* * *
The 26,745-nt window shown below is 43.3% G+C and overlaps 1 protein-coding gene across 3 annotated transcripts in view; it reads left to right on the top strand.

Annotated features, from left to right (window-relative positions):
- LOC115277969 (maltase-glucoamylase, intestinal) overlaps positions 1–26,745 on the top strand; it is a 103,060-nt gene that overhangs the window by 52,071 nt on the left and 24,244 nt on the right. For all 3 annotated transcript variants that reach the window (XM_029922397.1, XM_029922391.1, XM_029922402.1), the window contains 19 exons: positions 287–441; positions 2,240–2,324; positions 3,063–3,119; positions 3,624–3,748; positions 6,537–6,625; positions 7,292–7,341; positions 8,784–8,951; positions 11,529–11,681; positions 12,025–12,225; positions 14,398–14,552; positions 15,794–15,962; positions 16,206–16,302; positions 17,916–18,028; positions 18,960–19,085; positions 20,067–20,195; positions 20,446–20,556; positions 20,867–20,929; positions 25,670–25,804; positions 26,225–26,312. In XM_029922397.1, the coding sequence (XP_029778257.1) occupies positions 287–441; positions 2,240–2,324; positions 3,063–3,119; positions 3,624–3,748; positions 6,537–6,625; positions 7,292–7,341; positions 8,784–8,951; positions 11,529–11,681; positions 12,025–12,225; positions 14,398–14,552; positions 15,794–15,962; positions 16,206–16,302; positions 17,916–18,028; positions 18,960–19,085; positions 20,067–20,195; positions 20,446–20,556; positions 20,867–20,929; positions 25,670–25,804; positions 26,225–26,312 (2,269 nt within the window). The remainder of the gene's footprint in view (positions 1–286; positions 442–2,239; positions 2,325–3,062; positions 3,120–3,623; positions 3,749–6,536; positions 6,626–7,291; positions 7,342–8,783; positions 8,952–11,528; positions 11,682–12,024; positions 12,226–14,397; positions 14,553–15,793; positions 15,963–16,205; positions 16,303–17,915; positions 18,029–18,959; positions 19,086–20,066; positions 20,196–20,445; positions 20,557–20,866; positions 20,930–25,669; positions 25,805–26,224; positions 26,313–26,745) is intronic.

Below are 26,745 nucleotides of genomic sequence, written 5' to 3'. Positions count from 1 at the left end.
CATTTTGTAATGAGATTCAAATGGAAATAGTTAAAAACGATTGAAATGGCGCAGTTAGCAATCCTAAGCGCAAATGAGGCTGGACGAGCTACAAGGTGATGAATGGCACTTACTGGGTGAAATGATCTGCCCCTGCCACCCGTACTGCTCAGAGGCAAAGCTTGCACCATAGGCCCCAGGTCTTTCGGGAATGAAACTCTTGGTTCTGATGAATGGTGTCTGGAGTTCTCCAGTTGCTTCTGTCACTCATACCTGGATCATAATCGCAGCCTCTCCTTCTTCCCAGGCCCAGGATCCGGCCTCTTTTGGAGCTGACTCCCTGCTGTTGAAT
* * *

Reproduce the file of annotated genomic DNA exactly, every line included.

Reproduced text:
The 26,745-nt window shown below is 43.3% G+C and overlaps 1 protein-coding gene across 3 annotated transcripts in view; it reads left to right on the top strand.

Annotated features, from left to right (window-relative positions):
- LOC115277969 (maltase-glucoamylase, intestinal) overlaps positions 1–26,745 on the top strand; it is a 103,060-nt gene that overhangs the window by 52,071 nt on the left and 24,244 nt on the right. For all 3 annotated transcript variants that reach the window (XM_029922397.1, XM_029922391.1, XM_029922402.1), the window contains 19 exons: positions 287–441; positions 2,240–2,324; positions 3,063–3,119; positions 3,624–3,748; positions 6,537–6,625; positions 7,292–7,341; positions 8,784–8,951; positions 11,529–11,681; positions 12,025–12,225; positions 14,398–14,552; positions 15,794–15,962; positions 16,206–16,302; positions 17,916–18,028; positions 18,960–19,085; positions 20,067–20,195; positions 20,446–20,556; positions 20,867–20,929; positions 25,670–25,804; positions 26,225–26,312. In XM_029922397.1, the coding sequence (XP_029778257.1) occupies positions 287–441; positions 2,240–2,324; positions 3,063–3,119; positions 3,624–3,748; positions 6,537–6,625; positions 7,292–7,341; positions 8,784–8,951; positions 11,529–11,681; positions 12,025–12,225; positions 14,398–14,552; positions 15,794–15,962; positions 16,206–16,302; positions 17,916–18,028; positions 18,960–19,085; positions 20,067–20,195; positions 20,446–20,556; positions 20,867–20,929; positions 25,670–25,804; positions 26,225–26,312 (2,269 nt within the window). The remainder of the gene's footprint in view (positions 1–286; positions 442–2,239; positions 2,325–3,062; positions 3,120–3,623; positions 3,749–6,536; positions 6,626–7,291; positions 7,342–8,783; positions 8,952–11,528; positions 11,682–12,024; positions 12,226–14,397; positions 14,553–15,793; positions 15,963–16,205; positions 16,303–17,915; positions 18,029–18,959; positions 19,086–20,066; positions 20,196–20,445; positions 20,557–20,866; positions 20,930–25,669; positions 25,805–26,224; positions 26,313–26,745) is intronic.

Below are 26,745 nucleotides of genomic sequence, written 5' to 3'. Positions count from 1 at the left end.
CATTTTGTAATGAGATTCAAATGGAAATAGTTAAAAACGATTGAAATGGCGCAGTTAGCAATCCTAAGCGCAAATGAGGCTGGACGAGCTACAAGGTGATGAATGGCACTTACTGGGTGAAATGATCTGCCCCTGCCACCCGTACTGCTCAGAGGCAAAGCTTGCACCATAGGCCCCAGGTCTTTCGGGAATGAAACTCTTGGTTCTGATGAATGGTGTCTGGAGTTCTCCAGTTGCTTCTGTCACTCATACCTGGATCATAATCGCAGCCTCTCCTTCTTCCCAGGCCCAGGATCCGGCCTCTTTTGGAGCTGACTCCCTGCTGTTGAAT